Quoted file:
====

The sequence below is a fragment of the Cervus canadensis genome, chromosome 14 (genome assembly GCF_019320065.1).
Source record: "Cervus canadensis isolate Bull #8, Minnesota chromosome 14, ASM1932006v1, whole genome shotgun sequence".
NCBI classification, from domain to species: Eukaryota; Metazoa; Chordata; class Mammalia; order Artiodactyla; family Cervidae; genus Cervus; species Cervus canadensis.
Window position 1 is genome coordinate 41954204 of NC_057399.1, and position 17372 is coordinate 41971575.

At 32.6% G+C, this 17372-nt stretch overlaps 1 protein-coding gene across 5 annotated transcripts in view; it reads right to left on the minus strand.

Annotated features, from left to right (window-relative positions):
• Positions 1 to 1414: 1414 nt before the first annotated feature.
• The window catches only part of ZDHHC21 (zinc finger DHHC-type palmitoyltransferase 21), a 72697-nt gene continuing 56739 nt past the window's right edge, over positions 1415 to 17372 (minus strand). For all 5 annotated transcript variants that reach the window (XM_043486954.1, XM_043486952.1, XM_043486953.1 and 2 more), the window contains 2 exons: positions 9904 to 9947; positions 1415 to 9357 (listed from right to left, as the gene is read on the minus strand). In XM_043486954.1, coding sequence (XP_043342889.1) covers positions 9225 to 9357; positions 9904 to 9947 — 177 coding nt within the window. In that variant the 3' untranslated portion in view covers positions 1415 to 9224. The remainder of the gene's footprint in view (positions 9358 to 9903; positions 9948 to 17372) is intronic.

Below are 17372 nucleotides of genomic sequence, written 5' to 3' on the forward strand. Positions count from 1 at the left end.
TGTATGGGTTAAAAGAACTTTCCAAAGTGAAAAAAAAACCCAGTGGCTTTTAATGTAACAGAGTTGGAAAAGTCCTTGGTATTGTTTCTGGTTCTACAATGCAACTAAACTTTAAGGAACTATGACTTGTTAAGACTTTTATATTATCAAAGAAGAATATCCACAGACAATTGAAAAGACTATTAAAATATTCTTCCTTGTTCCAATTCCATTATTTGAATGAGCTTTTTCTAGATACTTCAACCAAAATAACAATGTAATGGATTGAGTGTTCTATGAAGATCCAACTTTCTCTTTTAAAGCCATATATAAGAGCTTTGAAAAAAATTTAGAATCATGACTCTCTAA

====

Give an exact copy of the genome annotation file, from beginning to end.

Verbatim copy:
The sequence below is a fragment of the Cervus canadensis genome, chromosome 14 (genome assembly GCF_019320065.1).
Source record: "Cervus canadensis isolate Bull #8, Minnesota chromosome 14, ASM1932006v1, whole genome shotgun sequence".
NCBI classification, from domain to species: Eukaryota; Metazoa; Chordata; class Mammalia; order Artiodactyla; family Cervidae; genus Cervus; species Cervus canadensis.
Window position 1 is genome coordinate 41954204 of NC_057399.1, and position 17372 is coordinate 41971575.

At 32.6% G+C, this 17372-nt stretch overlaps 1 protein-coding gene across 5 annotated transcripts in view; it reads right to left on the minus strand.

Annotated features, from left to right (window-relative positions):
• Positions 1 to 1414: 1414 nt before the first annotated feature.
• The window catches only part of ZDHHC21 (zinc finger DHHC-type palmitoyltransferase 21), a 72697-nt gene continuing 56739 nt past the window's right edge, over positions 1415 to 17372 (minus strand). For all 5 annotated transcript variants that reach the window (XM_043486954.1, XM_043486952.1, XM_043486953.1 and 2 more), the window contains 2 exons: positions 9904 to 9947; positions 1415 to 9357 (listed from right to left, as the gene is read on the minus strand). In XM_043486954.1, coding sequence (XP_043342889.1) covers positions 9225 to 9357; positions 9904 to 9947 — 177 coding nt within the window. In that variant the 3' untranslated portion in view covers positions 1415 to 9224. The remainder of the gene's footprint in view (positions 9358 to 9903; positions 9948 to 17372) is intronic.

Below are 17372 nucleotides of genomic sequence, written 5' to 3' on the forward strand. Positions count from 1 at the left end.
TGTATGGGTTAAAAGAACTTTCCAAAGTGAAAAAAAAACCCAGTGGCTTTTAATGTAACAGAGTTGGAAAAGTCCTTGGTATTGTTTCTGGTTCTACAATGCAACTAAACTTTAAGGAACTATGACTTGTTAAGACTTTTATATTATCAAAGAAGAATATCCACAGACAATTGAAAAGACTATTAAAATATTCTTCCTTGTTCCAATTCCATTATTTGAATGAGCTTTTTCTAGATACTTCAACCAAAATAACAATGTAATGGATTGAGTGTTCTATGAAGATCCAACTTTCTCTTTTAAAGCCATATATAAGAGCTTTGAAAAAAATTTAGAATCATGACTCTCTAA